After creating Jane Tennison, the character played by Helen Mirren in Prime Suspect, Lynda La Plante has gone on to introduce another strong female detective in Anna Travis.
She is the heroine of the Above Suspicion series and the writer is coming to Sheffield next month in a pre-Off the Shelf festival event, sponsored by The Star, to talk about Wrongful Death, the ninth and latest Anna Travis novel.
There’s a strong American element to this particular story and it is surely no coincidence that La Plante herself spends a lot of time in the US and in fact was over there at the time of talking.
“Wrongful Death brings in a US profiler, a very experienced detective trained at Quantico FBI,” she explains. “I felt it would be very interesting to judge how the US detective approaches the legal differences and to use the same premise for moving DCI Anna Travis to train in Quantico.
“It is basically to complete an earlier story that created the character Anthony Fitzpatrick, a notorious and dangerous drug dealer who escaped arrest. He was the ‘one that got away’ and in this novel we see the repercussions.”
As to what La Plante is up to in America, she says she is working on her next novel. and chooses to go out there – once she has completed research and blocked out the storylines – to write away from such distractions as productions and casting. That said she is also working on a new pilot series for the US networks ready for the next season.
With her best-known series Prime Suspect La Plante can take credit for introducing the first of a line of tough female cops in British fiction.
“The character of Jane Tennison was based on a real detective, and it was very much down to her advice and encouragement that she became such a huge success,” says the writer.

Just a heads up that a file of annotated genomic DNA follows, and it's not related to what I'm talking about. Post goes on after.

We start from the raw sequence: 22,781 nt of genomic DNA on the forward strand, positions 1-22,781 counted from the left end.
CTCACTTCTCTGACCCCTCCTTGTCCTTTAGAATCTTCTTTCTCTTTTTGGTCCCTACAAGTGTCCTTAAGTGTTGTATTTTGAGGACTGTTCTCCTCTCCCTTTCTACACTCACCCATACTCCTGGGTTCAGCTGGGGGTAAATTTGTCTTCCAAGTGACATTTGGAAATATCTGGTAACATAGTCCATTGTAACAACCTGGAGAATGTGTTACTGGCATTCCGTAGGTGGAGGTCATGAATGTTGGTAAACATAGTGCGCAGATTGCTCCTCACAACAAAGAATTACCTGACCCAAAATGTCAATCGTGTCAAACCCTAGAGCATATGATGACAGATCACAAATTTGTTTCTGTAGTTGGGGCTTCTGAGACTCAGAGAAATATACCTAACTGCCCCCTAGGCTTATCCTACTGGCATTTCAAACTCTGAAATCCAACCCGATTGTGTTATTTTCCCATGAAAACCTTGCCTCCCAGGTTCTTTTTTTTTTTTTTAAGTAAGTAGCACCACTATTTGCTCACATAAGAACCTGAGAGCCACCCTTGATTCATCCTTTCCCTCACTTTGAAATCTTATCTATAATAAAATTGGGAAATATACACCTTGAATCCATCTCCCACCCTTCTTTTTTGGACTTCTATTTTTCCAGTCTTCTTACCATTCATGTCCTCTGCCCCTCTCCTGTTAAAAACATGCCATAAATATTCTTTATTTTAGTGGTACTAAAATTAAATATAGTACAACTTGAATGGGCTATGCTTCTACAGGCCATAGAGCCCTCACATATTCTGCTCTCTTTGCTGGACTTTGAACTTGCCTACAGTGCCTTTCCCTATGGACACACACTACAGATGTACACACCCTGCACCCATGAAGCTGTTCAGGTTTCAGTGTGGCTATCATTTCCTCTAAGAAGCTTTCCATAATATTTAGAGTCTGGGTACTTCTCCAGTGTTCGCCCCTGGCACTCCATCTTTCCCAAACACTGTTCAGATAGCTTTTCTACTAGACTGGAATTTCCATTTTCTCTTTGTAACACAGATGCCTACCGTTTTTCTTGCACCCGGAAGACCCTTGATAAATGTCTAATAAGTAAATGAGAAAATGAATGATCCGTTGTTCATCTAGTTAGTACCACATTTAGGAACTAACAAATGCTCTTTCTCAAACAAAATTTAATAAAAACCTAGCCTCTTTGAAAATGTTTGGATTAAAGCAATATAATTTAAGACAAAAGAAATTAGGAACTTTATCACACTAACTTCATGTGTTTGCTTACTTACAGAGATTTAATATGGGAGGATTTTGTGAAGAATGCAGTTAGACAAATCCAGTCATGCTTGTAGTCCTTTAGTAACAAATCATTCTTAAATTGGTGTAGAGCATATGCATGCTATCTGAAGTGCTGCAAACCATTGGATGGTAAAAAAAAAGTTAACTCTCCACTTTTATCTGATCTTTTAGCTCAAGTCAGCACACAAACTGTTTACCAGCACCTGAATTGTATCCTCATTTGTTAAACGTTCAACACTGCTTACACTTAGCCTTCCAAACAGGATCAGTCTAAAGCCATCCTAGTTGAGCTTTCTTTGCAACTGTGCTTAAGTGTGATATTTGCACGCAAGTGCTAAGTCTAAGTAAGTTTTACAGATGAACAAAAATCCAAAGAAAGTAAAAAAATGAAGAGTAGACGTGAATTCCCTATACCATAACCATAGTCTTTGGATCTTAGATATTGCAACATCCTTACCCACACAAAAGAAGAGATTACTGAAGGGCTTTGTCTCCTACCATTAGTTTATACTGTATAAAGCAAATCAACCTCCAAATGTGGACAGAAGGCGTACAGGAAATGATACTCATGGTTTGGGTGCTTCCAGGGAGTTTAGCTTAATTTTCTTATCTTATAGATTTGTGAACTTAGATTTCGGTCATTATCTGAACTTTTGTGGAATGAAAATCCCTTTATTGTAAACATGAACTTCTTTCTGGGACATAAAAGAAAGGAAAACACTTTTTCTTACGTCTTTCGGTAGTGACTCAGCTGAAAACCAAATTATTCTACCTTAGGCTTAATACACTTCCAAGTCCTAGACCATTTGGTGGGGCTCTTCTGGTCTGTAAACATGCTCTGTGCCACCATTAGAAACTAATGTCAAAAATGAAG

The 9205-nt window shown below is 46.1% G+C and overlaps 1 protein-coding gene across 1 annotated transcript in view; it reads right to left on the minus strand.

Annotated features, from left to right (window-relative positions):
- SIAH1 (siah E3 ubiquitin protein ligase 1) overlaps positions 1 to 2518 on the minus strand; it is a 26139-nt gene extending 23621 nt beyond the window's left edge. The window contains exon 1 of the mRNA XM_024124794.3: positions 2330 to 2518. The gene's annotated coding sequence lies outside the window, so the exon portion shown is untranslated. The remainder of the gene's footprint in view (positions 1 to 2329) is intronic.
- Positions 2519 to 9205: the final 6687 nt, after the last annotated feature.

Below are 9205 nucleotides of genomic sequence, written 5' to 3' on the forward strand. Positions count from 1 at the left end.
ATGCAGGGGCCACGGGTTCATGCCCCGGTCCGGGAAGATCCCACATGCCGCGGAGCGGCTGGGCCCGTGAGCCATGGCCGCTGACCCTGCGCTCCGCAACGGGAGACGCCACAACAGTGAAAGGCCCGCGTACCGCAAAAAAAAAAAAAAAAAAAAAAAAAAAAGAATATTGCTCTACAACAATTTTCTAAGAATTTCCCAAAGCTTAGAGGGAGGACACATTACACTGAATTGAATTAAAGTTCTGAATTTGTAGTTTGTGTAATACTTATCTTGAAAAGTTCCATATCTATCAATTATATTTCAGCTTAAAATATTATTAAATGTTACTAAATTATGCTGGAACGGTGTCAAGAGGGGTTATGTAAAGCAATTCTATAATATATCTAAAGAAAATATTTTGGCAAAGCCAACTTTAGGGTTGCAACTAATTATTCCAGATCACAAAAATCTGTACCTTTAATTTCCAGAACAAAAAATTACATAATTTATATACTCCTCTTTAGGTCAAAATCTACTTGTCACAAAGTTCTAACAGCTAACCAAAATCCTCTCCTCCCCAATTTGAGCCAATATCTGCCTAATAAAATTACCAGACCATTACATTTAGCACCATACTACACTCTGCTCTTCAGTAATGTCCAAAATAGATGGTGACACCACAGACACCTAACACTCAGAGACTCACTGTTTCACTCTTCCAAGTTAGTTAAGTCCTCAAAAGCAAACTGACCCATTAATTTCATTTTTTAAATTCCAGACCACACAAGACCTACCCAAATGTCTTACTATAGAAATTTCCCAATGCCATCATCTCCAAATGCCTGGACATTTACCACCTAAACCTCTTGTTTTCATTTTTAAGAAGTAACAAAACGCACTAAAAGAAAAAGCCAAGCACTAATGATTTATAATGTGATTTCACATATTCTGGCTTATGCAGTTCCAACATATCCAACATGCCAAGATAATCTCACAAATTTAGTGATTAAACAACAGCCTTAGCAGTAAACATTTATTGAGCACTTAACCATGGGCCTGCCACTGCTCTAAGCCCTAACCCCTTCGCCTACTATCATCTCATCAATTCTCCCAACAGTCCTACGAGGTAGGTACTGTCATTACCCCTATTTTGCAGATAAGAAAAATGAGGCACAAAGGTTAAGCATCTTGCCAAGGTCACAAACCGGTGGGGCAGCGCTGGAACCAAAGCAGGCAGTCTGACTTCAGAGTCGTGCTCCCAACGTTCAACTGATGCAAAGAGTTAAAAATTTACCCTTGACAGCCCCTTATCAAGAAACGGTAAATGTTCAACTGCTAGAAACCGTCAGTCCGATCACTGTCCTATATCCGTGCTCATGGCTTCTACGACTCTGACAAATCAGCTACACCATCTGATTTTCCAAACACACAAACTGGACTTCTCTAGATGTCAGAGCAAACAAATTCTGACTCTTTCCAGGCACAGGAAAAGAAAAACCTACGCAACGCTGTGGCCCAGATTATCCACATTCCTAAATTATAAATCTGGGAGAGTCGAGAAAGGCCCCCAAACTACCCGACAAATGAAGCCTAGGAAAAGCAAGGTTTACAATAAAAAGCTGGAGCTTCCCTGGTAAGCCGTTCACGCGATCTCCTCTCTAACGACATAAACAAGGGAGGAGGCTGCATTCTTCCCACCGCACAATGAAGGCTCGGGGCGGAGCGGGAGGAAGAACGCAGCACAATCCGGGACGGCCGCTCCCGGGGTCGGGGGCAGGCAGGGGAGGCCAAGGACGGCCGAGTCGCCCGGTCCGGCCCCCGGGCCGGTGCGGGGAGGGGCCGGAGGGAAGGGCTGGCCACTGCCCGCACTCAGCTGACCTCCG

“It did become almost a template for all future female detectives, and showed clearly the difficulties faced in working alongside a very male-dominated world,” she agrees.
“I think today discrimination still exists but not in such a blatant way. All my female characters have been based on real professional women, such as The Governor, but I have also written numerous series with male leads like Civvies and Comics, and the long-running Trial and Retribution featured strong leading men, ditto Above Suspicion.”
For a crime writer is there an advantage in creating a character who goes from book to book – to create a brand, even – and is it deemed more important in today’s publishing world?
“I don’t know if I would encourage creating a character to appear in a whole series of books because to set out with that intention may well cramp the style,” she replies. “However if the character as written has a longevity, and becomes fascinating and the readers want to know more then it is obviously a productive way to continue.
“When I wrote the first series of Prime Suspect I had no intention of it being or becoming such a long running series
“I enjoy having to build a future growth for a creation, and it has proved to be a very successful for many crime writers.”
Lynda La Plante started out as an actress and never dreamed of becoming a writer.
“I was predominantly a stage actress, but when the opportunity arose to write Widows (the 1983 ITV drama about a group of wives who turn to crime while their husbands are in jail), I discovered that it was far more interesting and enjoyable to be in control. The success of the three series of Widows proved that my acting experience was invaluable for casting.
“Eventually I no longer had any inclination to return to acting as a career, but had become a fully fledged writer. I was eager to gain even more control and so I began to produce my own projects.
“I opened La Plante Productions, producing, casting and hiring crew and directors. I always hired good strong- line producers to guide me through and learned how to handle budgets.
Lynda La Plante will be appearing at the Showroom on September 9 .
Wrongful Death is published by Simon & Schuster at £18.99. Tickets for Lynda La Plante are £8.50/£7 are available now on 0114 2757727.